A prepositional phrase comprising a preposition and a noun phrase can generally function either as an adjectival phrase or as an adverbial phrase.
The book on the table is mine. (The prepositional phrase on the table is an adjectival phrase modifying the noun phrase the book.)
Put the book on the table. (The prepositional phrase on the book is an adverbial phrase modifying the verb put.)
I used to think that this dual property of the prepositional phrase is applicable to all prepositions without exception. But then, here comes this example.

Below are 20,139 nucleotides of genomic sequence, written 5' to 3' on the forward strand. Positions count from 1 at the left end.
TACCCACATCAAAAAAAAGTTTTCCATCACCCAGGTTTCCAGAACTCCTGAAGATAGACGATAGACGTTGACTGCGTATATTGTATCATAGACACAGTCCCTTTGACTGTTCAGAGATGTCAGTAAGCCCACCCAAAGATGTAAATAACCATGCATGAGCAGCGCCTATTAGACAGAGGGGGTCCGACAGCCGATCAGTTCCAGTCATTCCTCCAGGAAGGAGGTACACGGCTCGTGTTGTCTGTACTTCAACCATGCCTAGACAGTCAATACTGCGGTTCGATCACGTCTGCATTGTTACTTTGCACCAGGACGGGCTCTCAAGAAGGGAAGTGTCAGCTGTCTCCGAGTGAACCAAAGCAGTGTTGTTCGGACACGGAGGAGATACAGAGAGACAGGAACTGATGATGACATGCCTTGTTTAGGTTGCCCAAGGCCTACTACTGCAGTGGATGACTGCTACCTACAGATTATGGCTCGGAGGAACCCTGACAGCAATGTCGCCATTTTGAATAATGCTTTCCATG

Do you have any plans during the vacation?
Which sounds awkward at best.
I thought about the reason why this sounded awkward. The reason I came up with is that the prepositional phrase during the vacation cannot modify any plans. It can only modify the verb have, thereby rendering the sentence awkward.
Can "during" ever lead a prepositional phrase that acts as an adjectival phrase?